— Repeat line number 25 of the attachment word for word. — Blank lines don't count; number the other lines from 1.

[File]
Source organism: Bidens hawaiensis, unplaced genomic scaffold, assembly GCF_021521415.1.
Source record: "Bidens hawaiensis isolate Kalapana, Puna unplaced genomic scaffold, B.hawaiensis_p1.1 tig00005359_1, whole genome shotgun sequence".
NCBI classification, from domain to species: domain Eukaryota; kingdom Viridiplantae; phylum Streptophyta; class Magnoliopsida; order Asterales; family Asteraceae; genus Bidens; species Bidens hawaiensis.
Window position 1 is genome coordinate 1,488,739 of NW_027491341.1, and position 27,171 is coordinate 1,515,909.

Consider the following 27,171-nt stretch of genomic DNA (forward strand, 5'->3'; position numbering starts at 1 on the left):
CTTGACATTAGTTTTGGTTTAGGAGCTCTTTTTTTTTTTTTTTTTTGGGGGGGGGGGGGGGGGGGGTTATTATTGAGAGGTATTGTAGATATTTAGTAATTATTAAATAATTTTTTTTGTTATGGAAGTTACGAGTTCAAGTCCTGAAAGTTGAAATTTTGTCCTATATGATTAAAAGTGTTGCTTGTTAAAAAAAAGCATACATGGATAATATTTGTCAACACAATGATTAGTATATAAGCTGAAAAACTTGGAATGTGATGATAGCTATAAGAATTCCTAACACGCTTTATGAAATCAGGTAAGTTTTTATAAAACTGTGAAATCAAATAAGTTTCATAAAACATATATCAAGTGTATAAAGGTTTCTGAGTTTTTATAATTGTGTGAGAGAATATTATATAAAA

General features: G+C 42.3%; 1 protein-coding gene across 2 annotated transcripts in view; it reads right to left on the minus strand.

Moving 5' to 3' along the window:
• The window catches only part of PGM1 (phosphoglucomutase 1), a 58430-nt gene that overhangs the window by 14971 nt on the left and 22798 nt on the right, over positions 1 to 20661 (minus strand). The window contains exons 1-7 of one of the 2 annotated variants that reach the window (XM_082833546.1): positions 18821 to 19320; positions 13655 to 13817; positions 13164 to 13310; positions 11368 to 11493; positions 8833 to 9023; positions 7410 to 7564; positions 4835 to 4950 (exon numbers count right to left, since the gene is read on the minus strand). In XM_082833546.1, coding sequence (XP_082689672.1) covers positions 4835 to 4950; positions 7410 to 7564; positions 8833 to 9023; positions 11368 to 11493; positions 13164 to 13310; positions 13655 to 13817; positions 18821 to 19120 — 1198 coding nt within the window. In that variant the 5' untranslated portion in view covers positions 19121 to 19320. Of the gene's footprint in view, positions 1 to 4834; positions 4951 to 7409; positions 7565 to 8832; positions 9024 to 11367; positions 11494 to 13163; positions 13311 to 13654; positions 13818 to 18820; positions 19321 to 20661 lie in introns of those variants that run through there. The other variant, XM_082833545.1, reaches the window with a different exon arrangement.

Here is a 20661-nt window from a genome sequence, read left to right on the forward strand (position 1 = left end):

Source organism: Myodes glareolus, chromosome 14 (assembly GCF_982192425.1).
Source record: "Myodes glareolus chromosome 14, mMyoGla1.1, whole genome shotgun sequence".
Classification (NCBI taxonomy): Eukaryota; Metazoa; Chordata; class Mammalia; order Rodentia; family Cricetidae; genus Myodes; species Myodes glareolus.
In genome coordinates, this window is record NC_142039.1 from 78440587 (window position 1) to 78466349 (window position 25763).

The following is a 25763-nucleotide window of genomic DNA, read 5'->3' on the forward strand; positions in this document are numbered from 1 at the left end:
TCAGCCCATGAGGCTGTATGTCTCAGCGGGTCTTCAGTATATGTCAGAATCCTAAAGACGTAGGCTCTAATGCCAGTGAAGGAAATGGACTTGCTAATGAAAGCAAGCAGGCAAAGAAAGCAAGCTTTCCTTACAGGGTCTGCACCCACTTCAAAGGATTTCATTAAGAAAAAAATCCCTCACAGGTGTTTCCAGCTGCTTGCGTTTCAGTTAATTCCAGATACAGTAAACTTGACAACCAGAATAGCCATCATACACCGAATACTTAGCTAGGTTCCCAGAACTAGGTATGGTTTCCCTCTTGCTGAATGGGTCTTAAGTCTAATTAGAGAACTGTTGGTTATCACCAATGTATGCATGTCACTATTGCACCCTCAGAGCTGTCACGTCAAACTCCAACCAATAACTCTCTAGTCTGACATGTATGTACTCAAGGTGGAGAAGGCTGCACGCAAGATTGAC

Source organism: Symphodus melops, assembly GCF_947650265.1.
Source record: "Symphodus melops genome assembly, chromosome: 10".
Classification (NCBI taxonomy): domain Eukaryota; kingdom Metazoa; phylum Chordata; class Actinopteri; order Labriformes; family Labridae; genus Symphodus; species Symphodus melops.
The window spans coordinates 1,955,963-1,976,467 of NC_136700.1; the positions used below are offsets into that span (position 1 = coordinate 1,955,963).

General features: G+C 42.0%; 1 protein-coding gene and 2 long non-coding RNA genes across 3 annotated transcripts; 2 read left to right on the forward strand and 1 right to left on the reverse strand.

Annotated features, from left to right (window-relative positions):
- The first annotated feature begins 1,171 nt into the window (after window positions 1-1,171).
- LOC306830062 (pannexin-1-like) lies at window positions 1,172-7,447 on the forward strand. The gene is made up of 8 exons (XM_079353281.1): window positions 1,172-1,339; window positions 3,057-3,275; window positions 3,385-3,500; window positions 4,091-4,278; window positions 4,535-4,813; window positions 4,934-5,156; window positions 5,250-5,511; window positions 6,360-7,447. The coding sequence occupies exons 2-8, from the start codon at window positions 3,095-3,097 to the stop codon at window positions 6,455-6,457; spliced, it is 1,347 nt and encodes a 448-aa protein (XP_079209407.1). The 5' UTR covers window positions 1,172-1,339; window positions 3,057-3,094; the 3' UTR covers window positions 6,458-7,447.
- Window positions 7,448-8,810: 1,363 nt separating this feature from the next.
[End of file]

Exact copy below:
- Window positions 7,448-8,810: 1,363 nt separating this feature from the next.